physio

Physio and running assessment.

Training update: Physio and running assessment

So it has been three weeks since I completed the Edinburgh marathon, and the time since has not been as productive as I had hoped.

I am writing this just after attempting to go for a proper run this morning which lasted about 8 minutes before I decided the pain was too much to keep pushing on. This has left me really frustrated and was the first time since Edinburgh that I have been hacked off with this knee issue. I know that there are no quick wins in terms of recovering from injuries but it does not make it any less annoying.

After I returned to work at school after the half term break, I decided that this was the time to get back into a routine and start making things better. The plan was to get a pre and post work workout in using the sequence of exercises I had been doing. However, this was the time that hayfever came and caught me off guard – leaving me really exhausted and unable to have a good night’s sleep.

Deciding on getting professional advice, I searched for local physios and found one associated with a running school that uses running diagnosis alongside assessments. I looked around at the costs of other organisations and prices all seemed similar at £50 for an assessment and £40 for 30 minute treatments subsequently. I chose Bristol Physiotherapy Clinic and Alex, the physio I saw, left me feeling confident I had made the right choice. After a while of him trying, and failing to find sore spots I began to doubt if I was actually injured. It turns out he was searching for structural damage so the lack of pain was a positive thing and he soon found my tender spots which led him to confirm my belief of IT Band syndrome.

After being diagnosed we went to the treadmill to film me running to see if there were any obvious causes. I was running at the speed of 12kmh as this is a good pace for me. Afterwards we returned to analyse the video which I found interesting (as someone who enjoys all things biomechanical and technique based).

The key points raised from this for me were:

  • My body leans forward from the hips too much so I must try to run more upright.
  • My arm movement goes slightly across my body causing a slight rotation of my trunk.
  • My arms do not drive backwards and forwards enough to help my legs so I was encouraged to move them from my shoulder forwards and backwards more effectively.
  • I need to drive my knees higher as my foot was landing slightly too far away from the ideal position. This also recruits more muscles from the back of my leg which were being lazy and requiring the front muscles to work harder.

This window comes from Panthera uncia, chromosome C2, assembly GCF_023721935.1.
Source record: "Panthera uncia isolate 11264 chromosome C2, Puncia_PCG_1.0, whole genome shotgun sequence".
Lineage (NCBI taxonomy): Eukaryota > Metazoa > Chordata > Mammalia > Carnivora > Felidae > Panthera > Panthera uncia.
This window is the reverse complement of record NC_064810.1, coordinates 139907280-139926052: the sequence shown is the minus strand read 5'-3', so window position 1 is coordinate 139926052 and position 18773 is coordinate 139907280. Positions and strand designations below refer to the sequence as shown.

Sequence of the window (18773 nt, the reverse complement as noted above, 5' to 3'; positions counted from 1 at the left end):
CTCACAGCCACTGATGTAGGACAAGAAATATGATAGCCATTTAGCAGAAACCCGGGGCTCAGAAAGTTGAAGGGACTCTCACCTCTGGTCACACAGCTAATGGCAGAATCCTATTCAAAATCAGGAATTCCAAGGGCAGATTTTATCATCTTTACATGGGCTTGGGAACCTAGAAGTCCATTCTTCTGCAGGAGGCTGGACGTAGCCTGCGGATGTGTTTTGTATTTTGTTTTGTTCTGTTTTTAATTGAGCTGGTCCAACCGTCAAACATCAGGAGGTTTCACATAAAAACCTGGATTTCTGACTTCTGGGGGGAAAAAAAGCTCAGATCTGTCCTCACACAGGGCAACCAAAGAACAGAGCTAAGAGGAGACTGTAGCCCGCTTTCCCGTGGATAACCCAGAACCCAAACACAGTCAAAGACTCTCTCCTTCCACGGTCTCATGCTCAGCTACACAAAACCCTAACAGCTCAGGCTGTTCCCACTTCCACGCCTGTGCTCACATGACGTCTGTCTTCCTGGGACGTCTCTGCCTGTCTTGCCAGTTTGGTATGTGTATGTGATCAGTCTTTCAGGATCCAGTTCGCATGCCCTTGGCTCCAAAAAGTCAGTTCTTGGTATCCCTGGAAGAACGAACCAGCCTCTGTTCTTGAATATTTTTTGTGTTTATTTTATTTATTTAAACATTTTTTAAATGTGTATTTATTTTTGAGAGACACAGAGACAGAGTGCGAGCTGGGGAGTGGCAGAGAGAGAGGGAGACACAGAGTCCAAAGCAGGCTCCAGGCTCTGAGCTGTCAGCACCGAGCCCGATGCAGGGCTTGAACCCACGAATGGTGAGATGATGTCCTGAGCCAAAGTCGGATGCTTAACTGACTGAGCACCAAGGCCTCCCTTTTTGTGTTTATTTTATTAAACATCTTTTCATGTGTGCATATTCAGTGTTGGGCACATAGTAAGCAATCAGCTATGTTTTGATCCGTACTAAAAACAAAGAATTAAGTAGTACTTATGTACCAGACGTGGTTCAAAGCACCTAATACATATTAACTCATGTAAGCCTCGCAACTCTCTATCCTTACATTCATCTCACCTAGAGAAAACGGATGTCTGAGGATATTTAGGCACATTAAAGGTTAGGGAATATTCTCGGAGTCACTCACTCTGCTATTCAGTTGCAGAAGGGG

• I was a heel striker which surprised me as I thought I was slightly more mid-foot than it looked on the video.

After this we went back to the treadmill and I tried to make some small changes using 30 second intervals of running with a focus, before jumping off to review and then repeating.

Ultimately, my quads and hips are really tight and my hamstrings and glutes are not being recruited like they should.  When I think about it, my hamstrings have always been generally the first muscles to feel tired and weak when running long distances. I have also known before that my hips are not in the best condition and their tightness is not helping anything.

I came away from there with the plan to continue the exercises and get on the foam roller as advised by Alex. I have spent the week doing 15 minutes minimum a day on my left leg. This included rolling up and down my IT band, spending time focused on just the lower part of my quad and IT band and tensor fasciae latae (which is by the hip but on a lean to the outside, I think). I have also been taking the occasional iburoprofen which seem to help, but this is something I am quite keen to avoid if I can.

My ambitions are to have this cleared up as soon as possible but I am giving myself a good few weeks to try and do this. My mid-term aim is to be ready to run when the school holidays start at the end of July so that I can use the six week holiday to really push my training – both the running side but also the strengthening and flexibility side. If I can start this sooner, even better, but I am constantly reminding myself that there is no rush and I need to just get right. Weirdly, writing this down and reminding myself about that has helped me put things into a better perspective. As soon as I start running again I plan on committing to some races to keep motivation levels high and I have an eye on the Bristol half marathon on September 25th

Advertisements